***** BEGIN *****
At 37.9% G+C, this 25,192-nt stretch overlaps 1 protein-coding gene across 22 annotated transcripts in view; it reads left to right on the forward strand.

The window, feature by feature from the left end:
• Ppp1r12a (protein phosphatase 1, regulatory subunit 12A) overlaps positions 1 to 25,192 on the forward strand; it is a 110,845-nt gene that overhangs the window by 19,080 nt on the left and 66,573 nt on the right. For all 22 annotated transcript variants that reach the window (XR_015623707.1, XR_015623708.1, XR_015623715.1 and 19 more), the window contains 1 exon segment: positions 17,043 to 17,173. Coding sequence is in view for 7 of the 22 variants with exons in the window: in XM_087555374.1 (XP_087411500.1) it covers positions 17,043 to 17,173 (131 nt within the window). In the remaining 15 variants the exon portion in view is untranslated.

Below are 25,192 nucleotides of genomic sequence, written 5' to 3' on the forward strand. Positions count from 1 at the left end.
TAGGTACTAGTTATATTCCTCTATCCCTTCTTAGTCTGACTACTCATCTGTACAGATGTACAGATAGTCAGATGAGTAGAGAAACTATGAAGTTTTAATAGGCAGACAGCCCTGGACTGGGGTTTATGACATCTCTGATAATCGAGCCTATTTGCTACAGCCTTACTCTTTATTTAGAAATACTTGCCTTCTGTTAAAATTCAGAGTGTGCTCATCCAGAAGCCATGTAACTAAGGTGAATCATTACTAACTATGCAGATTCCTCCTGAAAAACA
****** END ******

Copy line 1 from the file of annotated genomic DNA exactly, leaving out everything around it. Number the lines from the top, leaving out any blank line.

At 37.9% G+C, this 25,192-nt stretch overlaps 1 protein-coding gene across 22 annotated transcripts in view; it reads left to right on the forward strand.